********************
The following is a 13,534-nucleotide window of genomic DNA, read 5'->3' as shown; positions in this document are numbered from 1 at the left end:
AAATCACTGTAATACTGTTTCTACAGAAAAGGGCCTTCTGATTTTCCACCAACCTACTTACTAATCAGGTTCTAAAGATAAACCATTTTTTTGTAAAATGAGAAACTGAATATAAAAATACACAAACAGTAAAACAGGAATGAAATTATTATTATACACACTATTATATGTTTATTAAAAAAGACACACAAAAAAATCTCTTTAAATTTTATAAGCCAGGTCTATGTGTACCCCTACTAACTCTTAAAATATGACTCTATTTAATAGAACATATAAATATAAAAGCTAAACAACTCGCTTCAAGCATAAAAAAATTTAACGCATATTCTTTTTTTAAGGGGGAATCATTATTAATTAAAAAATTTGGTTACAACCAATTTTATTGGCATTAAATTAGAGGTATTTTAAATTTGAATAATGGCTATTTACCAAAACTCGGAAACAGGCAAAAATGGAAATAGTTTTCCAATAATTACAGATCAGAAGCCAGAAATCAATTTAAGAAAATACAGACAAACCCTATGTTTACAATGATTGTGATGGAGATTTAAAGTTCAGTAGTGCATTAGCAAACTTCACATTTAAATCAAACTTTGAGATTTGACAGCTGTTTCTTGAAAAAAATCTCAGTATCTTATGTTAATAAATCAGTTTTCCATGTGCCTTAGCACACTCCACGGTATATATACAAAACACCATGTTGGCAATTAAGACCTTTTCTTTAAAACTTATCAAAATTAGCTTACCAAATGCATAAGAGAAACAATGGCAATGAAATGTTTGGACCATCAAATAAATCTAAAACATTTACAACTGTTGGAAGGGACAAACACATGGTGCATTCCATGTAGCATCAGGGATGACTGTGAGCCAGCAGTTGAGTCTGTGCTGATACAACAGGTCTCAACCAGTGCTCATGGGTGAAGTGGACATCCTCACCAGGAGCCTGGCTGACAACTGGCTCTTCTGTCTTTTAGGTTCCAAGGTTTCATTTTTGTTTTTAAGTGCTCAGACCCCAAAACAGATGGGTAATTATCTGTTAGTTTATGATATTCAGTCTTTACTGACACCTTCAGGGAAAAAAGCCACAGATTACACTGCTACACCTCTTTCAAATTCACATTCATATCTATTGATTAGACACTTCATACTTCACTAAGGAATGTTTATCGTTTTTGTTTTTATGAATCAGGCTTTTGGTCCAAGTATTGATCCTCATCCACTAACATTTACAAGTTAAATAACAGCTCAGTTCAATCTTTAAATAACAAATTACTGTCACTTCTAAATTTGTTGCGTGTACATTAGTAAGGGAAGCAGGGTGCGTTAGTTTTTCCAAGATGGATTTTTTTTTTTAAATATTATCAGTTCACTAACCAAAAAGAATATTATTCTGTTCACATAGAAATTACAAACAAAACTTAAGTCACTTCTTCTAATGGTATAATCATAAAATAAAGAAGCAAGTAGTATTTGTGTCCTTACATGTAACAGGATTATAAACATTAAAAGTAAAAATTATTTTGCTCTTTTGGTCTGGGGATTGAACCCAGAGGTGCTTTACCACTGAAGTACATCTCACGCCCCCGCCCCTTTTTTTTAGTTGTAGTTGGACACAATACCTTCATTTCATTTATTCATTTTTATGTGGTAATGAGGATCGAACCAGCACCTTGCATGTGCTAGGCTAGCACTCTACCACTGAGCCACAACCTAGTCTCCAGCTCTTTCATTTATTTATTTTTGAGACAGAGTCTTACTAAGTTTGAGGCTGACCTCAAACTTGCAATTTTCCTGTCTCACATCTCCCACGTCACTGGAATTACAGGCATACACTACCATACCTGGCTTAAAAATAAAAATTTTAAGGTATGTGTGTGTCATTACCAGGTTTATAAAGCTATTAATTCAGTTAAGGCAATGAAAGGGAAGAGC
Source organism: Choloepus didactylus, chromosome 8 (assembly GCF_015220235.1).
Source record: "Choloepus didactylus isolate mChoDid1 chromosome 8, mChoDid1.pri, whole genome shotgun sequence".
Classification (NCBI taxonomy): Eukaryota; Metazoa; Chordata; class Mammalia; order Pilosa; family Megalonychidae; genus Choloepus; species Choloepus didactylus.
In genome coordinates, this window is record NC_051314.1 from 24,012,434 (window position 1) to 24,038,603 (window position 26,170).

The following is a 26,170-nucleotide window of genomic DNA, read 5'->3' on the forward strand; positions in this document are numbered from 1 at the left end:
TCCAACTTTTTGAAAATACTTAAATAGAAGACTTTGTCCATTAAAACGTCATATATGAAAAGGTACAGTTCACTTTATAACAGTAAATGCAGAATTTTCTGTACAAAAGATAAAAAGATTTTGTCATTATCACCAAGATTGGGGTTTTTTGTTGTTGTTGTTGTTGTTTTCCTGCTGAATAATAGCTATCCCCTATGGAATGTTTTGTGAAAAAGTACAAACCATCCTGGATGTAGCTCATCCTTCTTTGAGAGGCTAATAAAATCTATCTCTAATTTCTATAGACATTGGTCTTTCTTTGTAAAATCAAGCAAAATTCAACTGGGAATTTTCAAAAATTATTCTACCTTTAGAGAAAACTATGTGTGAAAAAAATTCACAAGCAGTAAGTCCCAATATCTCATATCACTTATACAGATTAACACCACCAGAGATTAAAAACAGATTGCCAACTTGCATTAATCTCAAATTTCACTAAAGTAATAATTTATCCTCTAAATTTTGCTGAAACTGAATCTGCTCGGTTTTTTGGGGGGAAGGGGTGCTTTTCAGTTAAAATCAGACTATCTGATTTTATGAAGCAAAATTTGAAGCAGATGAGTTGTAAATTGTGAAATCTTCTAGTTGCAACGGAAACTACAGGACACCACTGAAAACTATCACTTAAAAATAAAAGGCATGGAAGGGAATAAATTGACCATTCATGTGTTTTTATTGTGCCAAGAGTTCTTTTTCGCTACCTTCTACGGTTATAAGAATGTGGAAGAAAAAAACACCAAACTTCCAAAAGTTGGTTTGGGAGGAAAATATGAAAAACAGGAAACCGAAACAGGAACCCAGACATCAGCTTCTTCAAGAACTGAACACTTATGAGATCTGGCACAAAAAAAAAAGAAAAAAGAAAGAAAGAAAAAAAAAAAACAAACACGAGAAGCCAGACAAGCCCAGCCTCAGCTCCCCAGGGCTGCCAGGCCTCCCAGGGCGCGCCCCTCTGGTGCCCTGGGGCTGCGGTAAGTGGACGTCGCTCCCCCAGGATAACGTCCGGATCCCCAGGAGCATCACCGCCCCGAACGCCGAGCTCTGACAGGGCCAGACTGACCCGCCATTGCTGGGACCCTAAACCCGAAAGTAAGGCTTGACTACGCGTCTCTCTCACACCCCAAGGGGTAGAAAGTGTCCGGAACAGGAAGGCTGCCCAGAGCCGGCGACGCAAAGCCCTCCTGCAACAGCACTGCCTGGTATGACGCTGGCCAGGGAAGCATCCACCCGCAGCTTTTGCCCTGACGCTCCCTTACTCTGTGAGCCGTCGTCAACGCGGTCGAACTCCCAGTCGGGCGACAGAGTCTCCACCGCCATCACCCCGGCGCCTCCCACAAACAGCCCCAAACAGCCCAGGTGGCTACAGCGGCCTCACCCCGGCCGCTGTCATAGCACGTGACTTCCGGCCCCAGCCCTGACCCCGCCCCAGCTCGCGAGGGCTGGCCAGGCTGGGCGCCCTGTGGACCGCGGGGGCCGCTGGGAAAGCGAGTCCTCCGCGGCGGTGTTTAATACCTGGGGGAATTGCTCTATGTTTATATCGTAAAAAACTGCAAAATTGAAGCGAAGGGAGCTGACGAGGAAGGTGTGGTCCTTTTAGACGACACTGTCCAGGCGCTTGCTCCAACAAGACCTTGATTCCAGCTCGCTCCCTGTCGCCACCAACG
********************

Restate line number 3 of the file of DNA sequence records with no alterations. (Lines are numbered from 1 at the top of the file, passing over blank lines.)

Source organism: Choloepus didactylus, chromosome 8 (assembly GCF_015220235.1).